Creating social media safety awareness at work may not be as exciting as developing TikTok engagement strategies, for example. But it’s still a critical function for social teams in organizations of all sizes.
This is because social media threats don’t just affect your brand’s social accounts. If not addressed, security risks can seep into an entire organization. They can even threaten the security of your company and your customers.
To protect your brand while maintaining the trust of your audience, you need to increase social media safety awareness.
In this article, we will examine some common security risks in social media. We also discuss best practices and ways to increase social media safety awareness in the workplace.
What are common security risks in social media?
When you go online, you expose yourself to a range of security risks, from phishing attacks to stolen passwords. Having active social media accounts carries similar risks.
These security risks increase when you’re responsible for managing multiple accounts, training employees, and protecting your brand’s online reputation.
Here are some common cybersecurity risks on social media:
Malware is a type of malware. It infiltrates a server, network, or computer and is intended to cause harm. If malware infiltrates your brand’s social accounts, you risk exposing the entire organization to the virus.
When a hacker pretends to be a reputable business or source to ask for data, information, or money, it’s called “phishing.” Phishing attacks often promise a reward in exchange for personal information or a purchase.
From catfishing to fake profiles, identity theft is another common risk for businesses on social media. Creating a fake profile using your brand name or likeness damages your reputation. It can also put your followers at risk. For example, the fake account might organize a sweepstakes to collect followers’ information.
A data breach is when sensitive data about your company, employees or customers is compromised by an unauthorized source.
Similar to identity theft, there are also fraudulent advertisements on social media. In these scams, accounts make false claims to trick customers into giving them money or information. The TV show ‘Shark Tank’ recently shared a PSA warning its viewers about social media ads from businesses making false claims:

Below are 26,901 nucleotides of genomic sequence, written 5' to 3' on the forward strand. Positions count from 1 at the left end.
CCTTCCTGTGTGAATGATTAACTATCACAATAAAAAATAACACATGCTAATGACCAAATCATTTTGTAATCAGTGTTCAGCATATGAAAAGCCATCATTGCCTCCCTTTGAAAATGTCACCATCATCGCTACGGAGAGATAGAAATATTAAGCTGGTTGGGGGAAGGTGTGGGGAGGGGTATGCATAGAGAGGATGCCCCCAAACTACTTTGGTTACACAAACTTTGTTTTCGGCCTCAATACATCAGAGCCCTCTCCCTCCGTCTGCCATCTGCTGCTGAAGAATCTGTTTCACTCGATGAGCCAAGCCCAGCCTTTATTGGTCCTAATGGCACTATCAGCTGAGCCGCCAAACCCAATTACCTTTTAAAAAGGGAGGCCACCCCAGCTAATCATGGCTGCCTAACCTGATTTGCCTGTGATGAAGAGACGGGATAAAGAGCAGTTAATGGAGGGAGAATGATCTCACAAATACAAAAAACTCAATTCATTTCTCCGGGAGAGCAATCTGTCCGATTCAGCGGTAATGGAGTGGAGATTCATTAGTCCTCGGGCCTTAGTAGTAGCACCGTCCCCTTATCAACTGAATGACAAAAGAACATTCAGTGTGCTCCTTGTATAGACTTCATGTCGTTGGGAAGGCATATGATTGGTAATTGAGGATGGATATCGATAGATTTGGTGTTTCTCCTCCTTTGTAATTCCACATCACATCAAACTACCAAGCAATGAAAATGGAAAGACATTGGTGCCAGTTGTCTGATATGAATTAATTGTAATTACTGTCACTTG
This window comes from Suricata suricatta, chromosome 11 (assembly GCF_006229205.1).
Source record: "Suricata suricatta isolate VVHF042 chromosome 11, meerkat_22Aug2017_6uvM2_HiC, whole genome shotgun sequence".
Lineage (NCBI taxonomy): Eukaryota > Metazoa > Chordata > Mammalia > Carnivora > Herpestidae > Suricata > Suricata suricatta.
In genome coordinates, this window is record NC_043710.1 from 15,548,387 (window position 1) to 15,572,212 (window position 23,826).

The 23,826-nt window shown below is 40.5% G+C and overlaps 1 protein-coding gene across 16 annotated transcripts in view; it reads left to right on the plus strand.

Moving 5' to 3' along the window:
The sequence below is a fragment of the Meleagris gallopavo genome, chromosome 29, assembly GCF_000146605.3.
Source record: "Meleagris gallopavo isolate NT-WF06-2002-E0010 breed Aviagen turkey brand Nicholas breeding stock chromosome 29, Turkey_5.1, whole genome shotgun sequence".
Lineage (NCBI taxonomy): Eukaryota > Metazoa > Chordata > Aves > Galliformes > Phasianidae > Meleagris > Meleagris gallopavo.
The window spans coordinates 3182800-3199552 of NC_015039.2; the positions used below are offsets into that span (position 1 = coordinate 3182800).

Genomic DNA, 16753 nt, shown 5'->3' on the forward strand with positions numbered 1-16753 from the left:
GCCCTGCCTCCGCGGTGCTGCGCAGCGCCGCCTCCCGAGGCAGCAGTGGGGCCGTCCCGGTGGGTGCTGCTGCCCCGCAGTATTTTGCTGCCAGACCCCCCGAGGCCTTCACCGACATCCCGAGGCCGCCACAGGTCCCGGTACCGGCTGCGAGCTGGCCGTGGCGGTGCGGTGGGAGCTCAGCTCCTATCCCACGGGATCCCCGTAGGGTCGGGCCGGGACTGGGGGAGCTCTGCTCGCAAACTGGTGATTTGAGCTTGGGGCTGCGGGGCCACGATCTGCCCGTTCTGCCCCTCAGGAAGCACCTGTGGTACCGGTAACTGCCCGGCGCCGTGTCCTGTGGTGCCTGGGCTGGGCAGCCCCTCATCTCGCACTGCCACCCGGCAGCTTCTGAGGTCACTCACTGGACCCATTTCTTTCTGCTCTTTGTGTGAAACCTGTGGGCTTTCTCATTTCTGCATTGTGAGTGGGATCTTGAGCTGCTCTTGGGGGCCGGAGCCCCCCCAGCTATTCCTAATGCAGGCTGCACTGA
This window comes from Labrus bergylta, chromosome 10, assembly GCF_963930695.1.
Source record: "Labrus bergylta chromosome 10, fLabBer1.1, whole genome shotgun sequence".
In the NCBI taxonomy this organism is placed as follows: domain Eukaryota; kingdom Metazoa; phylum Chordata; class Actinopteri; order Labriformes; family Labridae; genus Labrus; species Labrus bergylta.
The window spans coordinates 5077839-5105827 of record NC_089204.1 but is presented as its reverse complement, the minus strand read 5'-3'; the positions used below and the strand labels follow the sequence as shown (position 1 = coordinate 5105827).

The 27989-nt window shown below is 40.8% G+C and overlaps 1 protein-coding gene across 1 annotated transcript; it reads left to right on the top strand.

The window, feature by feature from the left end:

The occurrence of any of the above risks in your company can cause great damage to the brand reputation. Especially if customer data or confidential information is exposed. Your customers’ trust in your brand decreases. It will take a lot of effort and time to regain that trust.
While these risks may intimidate you, don’t let them intimidate your company from being active on social media. You can prevent and reduce these risks. You just need the right protocols, policies and training.
How can you improve social media security awareness for your organization?
The role of social media security doesn’t just fall on the social team. Every member of the organization plays a role in protecting company, employee and customer information.
It is your responsibility to ensure that everyone in your organization is aware of the risks associated with social media. They should also be aware of the protocols to keep the company and sensitive data safe.
Here are a few ways your social team can improve social media safety awareness at work.
1. Create a social media policy
Companies and social teams should encourage their employees to discuss the company on social media. After all, employee advocacy is a great way to expand your social media reach. But you need a good social media policy to ensure everyone stays safe online.
Therefore, creating a social media policy is the first step towards improving social media security awareness. This policy should include guidelines and protocols for employees when using social media.
A social media policy is designed to protect the business and its employees by ensuring that everyone is compliant. Outline what employees can and cannot share on social media. Provide guidelines for people working with the company’s social accounts.
Collaborate with your legal, public relations and IT teams to create a comprehensive social media policy. Compliance should cover all aspects of security, including cyber threats and privacy.